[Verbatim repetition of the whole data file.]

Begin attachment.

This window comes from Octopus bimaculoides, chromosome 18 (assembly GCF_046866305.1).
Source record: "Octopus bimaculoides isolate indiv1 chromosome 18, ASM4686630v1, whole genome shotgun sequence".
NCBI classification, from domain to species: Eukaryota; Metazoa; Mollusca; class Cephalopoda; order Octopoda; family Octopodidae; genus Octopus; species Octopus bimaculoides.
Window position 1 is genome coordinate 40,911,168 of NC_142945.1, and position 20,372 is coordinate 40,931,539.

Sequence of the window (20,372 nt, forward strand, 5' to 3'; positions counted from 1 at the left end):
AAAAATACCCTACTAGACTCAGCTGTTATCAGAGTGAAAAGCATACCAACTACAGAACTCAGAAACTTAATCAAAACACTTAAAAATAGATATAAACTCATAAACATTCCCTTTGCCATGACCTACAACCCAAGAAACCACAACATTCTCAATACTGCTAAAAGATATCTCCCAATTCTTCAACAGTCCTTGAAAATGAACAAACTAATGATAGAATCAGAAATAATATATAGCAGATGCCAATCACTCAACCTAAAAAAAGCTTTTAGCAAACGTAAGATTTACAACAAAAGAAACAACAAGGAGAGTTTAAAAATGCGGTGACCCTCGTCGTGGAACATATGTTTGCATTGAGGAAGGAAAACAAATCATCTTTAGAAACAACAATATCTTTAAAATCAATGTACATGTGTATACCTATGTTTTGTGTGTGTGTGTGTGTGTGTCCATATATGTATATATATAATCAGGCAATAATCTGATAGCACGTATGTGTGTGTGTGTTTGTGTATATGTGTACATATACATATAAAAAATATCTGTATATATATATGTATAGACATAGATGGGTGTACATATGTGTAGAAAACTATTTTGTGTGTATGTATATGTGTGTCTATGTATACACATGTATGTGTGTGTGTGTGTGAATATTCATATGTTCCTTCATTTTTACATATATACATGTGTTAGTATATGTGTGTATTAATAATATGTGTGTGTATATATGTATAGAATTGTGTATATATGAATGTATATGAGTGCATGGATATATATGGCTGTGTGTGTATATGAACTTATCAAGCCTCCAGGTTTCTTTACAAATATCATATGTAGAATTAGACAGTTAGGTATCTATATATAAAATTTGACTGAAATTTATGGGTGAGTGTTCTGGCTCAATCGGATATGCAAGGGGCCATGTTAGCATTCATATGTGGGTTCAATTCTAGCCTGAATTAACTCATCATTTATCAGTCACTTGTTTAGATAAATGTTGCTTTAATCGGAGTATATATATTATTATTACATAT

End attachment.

This window comes from Octopus bimaculoides, chromosome 18 (assembly GCF_046866305.1).
Source record: "Octopus bimaculoides isolate indiv1 chromosome 18, ASM4686630v1, whole genome shotgun sequence".
NCBI classification, from domain to species: Eukaryota; Metazoa; Mollusca; class Cephalopoda; order Octopoda; family Octopodidae; genus Octopus; species Octopus bimaculoides.
Window position 1 is genome coordinate 40,911,168 of NC_142945.1, and position 20,372 is coordinate 40,931,539.

Sequence of the window (20,372 nt, forward strand, 5' to 3'; positions counted from 1 at the left end):
AAAAATACCCTACTAGACTCAGCTGTTATCAGAGTGAAAAGCATACCAACTACAGAACTCAGAAACTTAATCAAAACACTTAAAAATAGATATAAACTCATAAACATTCCCTTTGCCATGACCTACAACCCAAGAAACCACAACATTCTCAATACTGCTAAAAGATATCTCCCAATTCTTCAACAGTCCTTGAAAATGAACAAACTAATGATAGAATCAGAAATAATATATAGCAGATGCCAATCACTCAACCTAAAAAAAGCTTTTAGCAAACGTAAGATTTACAACAAAAGAAACAACAAGGAGAGTTTAAAAATGCGGTGACCCTCGTCGTGGAACATATGTTTGCATTGAGGAAGGAAAACAAATCATCTTTAGAAACAACAATATCTTTAAAATCAATGTACATGTGTATACCTATGTTTTGTGTGTGTGTGTGTGTGTGTCCATATATGTATATATATAATCAGGCAATAATCTGATAGCACGTATGTGTGTGTGTGTTTGTGTATATGTGTACATATACATATAAAAAATATCTGTATATATATATGTATAGACATAGATGGGTGTACATATGTGTAGAAAACTATTTTGTGTGTATGTATATGTGTGTCTATGTATACACATGTATGTGTGTGTGTGTGTGAATATTCATATGTTCCTTCATTTTTACATATATACATGTGTTAGTATATGTGTGTATTAATAATATGTGTGTGTATATATGTATAGAATTGTGTATATATGAATGTATATGAGTGCATGGATATATATGGCTGTGTGTGTATATGAACTTATCAAGCCTCCAGGTTTCTTTACAAATATCATATGTAGAATTAGACAGTTAGGTATCTATATATAAAATTTGACTGAAATTTATGGGTGAGTGTTCTGGCTCAATCGGATATGCAAGGGGCCATGTTAGCATTCATATGTGGGTTCAATTCTAGCCTGAATTAACTCATCATTTATCAGTCACTTGTTTAGATAAATGTTGCTTTAATCGGAGTATATATATTATTATTACATAT